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Is SOLID Still Relevant in Modern Software Architecture?

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Daniel Orner published a recent article arguing that SOLID principles are still the foundation for modern software architecture. According to Orner, while the practice of software development has changed in the past 20 years, SOLID principles are still the basis of good design. The author explains how they also apply to functional programming and microservices architecture, with examples.

SOLID is a mnemonic and acronym for five software design principles enumerated in 2000 by Robert C. Martin. According to the article’s author, these "SOLID principles are a time-tested rubric for creating good software" and can be adapted to modern software engineering practices.

The author points out some relevant developments in the software industry since the creation of the SOLID principles. Dynamically-typed languages and paradigms such as functional programming or metaprogramming have gained traction and are a common sight in software today. He adds that microservices and software-as-a-service made the monolithic deployment pattern less common and states that many principles governed by SOLID are no longer commonly used by as many programmers as before.

Other aspects of software design have not changed, the author says. People continue to write and modify code, it still is organised into modules, and there is still a need to define its visibility according to its intended user base.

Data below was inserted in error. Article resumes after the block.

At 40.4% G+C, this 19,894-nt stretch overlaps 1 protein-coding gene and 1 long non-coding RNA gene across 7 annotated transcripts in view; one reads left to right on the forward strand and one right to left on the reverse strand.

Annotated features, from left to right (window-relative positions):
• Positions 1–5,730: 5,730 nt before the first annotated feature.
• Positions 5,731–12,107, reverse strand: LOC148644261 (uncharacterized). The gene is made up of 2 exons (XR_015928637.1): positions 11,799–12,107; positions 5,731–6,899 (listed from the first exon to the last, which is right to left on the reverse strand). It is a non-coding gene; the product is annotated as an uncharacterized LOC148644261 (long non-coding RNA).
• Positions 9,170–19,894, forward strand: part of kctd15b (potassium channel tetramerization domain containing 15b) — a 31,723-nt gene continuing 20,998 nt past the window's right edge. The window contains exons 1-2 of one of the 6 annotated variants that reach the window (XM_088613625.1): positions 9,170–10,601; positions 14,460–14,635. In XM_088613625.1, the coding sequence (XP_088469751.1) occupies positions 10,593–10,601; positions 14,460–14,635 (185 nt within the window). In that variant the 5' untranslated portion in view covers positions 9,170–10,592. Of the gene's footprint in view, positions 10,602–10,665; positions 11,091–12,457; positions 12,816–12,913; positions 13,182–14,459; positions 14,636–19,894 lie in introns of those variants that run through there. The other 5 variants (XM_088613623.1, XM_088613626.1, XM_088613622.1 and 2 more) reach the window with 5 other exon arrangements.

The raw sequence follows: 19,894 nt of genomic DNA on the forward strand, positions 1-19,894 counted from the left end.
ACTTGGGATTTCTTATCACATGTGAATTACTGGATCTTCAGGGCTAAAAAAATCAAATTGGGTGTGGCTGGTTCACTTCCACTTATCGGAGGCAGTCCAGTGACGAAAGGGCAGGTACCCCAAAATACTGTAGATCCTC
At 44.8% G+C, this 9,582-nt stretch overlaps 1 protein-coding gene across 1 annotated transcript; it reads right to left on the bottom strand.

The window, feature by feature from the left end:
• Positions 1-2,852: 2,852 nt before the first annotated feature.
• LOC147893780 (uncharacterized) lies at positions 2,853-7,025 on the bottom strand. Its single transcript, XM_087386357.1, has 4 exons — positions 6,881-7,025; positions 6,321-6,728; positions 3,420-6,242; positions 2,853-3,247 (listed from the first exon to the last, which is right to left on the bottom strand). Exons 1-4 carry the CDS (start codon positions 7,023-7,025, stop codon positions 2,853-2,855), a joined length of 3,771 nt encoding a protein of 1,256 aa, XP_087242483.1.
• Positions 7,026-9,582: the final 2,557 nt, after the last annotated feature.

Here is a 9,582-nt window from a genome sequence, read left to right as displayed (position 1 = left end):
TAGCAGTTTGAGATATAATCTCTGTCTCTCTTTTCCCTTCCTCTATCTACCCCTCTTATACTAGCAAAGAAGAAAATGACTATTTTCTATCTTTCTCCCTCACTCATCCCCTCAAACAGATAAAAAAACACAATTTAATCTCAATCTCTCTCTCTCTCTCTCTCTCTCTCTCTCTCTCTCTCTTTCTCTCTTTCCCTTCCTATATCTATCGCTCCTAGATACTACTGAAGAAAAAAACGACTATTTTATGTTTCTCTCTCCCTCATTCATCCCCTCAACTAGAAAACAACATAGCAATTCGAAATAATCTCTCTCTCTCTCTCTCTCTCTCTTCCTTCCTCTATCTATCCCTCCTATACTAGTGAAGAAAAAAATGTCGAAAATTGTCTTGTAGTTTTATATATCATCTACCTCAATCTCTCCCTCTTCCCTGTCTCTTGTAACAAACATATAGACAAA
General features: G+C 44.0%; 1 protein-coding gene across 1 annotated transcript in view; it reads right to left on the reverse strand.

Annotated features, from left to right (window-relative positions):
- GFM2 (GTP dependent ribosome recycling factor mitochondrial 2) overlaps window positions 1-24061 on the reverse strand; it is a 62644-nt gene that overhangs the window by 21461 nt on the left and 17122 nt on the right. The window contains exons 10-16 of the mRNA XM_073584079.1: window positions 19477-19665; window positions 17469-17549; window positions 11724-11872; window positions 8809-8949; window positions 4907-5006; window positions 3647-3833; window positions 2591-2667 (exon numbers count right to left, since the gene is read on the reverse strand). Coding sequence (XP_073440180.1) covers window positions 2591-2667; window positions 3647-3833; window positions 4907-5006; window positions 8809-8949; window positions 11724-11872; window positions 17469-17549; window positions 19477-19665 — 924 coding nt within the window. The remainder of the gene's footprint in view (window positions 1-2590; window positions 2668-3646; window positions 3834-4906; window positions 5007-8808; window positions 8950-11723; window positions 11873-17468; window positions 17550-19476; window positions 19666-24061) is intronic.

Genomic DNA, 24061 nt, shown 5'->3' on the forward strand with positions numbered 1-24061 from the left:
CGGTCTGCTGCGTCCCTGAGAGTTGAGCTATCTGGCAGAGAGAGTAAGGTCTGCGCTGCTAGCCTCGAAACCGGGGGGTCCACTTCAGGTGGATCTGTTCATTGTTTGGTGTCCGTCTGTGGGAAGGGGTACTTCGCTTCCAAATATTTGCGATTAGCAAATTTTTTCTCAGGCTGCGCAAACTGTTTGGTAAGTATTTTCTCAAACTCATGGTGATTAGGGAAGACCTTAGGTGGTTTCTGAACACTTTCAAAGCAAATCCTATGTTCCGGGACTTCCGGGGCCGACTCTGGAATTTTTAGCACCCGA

The author proposes to reword the original SOLID principle definitions so that they become applicable to object-oriented (OOP), functional (FP), or multi-paradigm programming and, sometimes, to microservices-based systems.

The author restates the single responsibility principle as "each module should do one thing and do it well". Besides OOP, the new definition is also applicable to functional programming and microservice design.

The open-closed principle becomes "you should be able to use and add to a module without rewriting it". It is accomplished in FP by using "hook points" and is a natural characteristic of OOP.

The author defines the Liskov substitution principle as "you should be able to substitute one thing for another if those things are declared to behave the same way". It now applies too to dynamic programming languages with the help of duck typing or filter functions.

As redefined by the author, the interface segregation principle becomes "don’t show your clients more than they need to see". In other words, only document what your client needs to know. This definition is also applicable to microservices through separate deployments or separate documentation sets.

The definition of the dependency inversion principle remains the same: "depend upon abstractions, not concretions". The author believes that abstraction is still an essential concept, applying to OOP, FP, and even microservices (using message passing instead of direct communication).

Other authors have different perspectives regarding microservices. Paulo Merson argues that SOLID principles are good for OOP but do not fully apply to microservices. Therefore, Merson proposes a different set of principles for microservice design: IDEALS. These are: interface segregation, deployability, event-driven, availability over consistency, loose-coupling, and single responsibility.

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